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06/01/05: Primitive Obsession

In a g i l e l e c t r i c My Favourite Smells Chris Wheeler names a code smell that's been on my list for some time: Primitive Obsession. I frequently tell my.. (um... what's the opposite of mentor?...) proteges, it's perfectly acceptable -- no, really -- to make an object that wraps a single, primitive value.

My favorite example of this is the one Chris uses -- wrap an integer so you know whether an index is zero-based or one-based. But his solution isn't quite radical enough for my taste. He made two classes, OneBasedInt and a ZeroBasedInt. This isn't OO since it makes the mistake of naming for form rather than function. Chris, I see your value object and raise it -- that is, decrement it by one class:


public class PageNumber {
  public PageNumber fromZeroBased(int zeroBased) {
    return new PageNumber(zeroBased);
  }
  public PageNumber fromOneBased(int oneBased) {
    return new PageNumber(oneBased - 1);
  }
  private int zeroBased;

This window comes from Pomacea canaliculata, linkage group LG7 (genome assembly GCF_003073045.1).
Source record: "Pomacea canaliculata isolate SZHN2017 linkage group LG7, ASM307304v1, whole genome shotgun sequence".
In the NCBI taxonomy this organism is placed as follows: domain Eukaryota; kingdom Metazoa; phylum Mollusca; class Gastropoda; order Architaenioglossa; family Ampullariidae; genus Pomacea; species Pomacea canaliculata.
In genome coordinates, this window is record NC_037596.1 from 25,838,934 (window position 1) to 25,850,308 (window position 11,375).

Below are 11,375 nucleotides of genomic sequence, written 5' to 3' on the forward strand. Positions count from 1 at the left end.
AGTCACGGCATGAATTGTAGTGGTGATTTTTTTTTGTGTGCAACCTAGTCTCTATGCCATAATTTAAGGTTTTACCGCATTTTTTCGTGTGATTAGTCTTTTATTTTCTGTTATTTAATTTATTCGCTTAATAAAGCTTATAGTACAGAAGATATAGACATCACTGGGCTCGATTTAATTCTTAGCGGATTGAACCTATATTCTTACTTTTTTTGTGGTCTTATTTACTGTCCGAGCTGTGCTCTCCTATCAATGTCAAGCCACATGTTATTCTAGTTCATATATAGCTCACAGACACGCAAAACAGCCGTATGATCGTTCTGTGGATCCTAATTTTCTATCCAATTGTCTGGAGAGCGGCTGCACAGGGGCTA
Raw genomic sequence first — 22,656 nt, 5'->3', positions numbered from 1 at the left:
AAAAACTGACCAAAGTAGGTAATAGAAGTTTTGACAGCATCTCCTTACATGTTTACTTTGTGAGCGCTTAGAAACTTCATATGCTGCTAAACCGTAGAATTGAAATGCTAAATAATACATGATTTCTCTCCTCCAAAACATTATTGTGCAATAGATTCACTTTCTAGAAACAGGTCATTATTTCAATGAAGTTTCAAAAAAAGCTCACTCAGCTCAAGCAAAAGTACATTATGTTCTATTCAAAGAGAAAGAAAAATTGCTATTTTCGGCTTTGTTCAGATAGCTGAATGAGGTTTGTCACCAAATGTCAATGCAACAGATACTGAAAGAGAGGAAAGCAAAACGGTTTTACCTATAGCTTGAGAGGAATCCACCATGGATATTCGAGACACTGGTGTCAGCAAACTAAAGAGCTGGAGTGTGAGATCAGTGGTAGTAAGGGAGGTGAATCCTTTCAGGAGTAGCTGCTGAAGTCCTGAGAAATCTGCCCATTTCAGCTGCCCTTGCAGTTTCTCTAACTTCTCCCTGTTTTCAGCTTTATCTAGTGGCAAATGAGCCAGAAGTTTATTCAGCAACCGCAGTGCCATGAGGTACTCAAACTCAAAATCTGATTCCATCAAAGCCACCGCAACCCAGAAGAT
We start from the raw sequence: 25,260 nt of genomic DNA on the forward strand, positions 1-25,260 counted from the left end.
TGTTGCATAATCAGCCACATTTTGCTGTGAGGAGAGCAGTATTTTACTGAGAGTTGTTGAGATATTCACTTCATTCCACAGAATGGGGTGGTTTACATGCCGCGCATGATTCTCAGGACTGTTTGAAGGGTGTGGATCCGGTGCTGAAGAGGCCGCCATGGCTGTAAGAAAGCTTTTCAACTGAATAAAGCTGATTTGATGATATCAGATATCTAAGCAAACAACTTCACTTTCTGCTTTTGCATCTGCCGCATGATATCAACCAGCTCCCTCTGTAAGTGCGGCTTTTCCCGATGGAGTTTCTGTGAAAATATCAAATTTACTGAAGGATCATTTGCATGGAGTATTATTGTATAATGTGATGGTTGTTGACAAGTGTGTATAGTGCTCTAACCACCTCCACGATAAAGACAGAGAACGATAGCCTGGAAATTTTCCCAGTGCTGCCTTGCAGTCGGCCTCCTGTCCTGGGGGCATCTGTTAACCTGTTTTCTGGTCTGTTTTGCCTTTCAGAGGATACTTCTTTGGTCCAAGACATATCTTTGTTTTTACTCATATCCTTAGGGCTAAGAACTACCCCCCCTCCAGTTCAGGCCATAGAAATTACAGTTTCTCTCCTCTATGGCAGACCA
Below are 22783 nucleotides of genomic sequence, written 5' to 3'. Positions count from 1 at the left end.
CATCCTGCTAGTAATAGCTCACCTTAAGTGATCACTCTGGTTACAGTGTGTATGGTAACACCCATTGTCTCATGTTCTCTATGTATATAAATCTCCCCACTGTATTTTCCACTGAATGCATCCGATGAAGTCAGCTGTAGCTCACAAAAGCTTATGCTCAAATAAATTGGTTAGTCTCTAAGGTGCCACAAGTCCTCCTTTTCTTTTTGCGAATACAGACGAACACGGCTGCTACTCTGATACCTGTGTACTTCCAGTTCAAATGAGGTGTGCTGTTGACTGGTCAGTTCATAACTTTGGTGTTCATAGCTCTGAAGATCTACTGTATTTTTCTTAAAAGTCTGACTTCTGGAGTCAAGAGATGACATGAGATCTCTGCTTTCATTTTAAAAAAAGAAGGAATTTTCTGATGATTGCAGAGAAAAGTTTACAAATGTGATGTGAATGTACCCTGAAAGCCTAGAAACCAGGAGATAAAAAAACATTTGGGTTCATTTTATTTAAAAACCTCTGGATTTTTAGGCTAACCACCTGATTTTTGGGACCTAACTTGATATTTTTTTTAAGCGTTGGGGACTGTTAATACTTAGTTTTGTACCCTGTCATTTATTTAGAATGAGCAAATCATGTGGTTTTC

private PageNumber(int zeroBased) {
    this.zeroBased = zeroBased;
  }
  public int asZeroBased() {
    return zeroBased;
  }
  public int asOneBased() {
    return zeroBased + 1;
  }
  public void increment() {
    zeroBased += 1;
  }
  ...
}



This way people don't even *need* to know which type of index they should pass in to a method -- they just pass the object, and if some low-level rendering code needs to extract an integer in the right format, it just asks the object to present itself in the proper form. Actually, according to Tell Don't Ask, it might do something like pass in an output stream and ask the PageNumber to render itself in one-based format (for human viewing) or zero-based format (for a URL GET parameter).

Astute readers will note that the internal representation is the One, True, Correct form of integer indexes, which is as handed down from the prophets Kernighan and Ritchie, world without end, Amen.


Comments made

This way people don't even *need* to know which type of index they should pass in to a method -- they just pass the object, and if some low-level rendering code needs to extract an integer in the right format, it just asks the object to present itself in the proper form. Actually, according to Tell Don't Ask, it might do something like pass in an output stream and ask the PageNumber to render itself in one-based format (for human viewing) or zero-based format (for a URL GET parameter).
06/03/05 22:52:31
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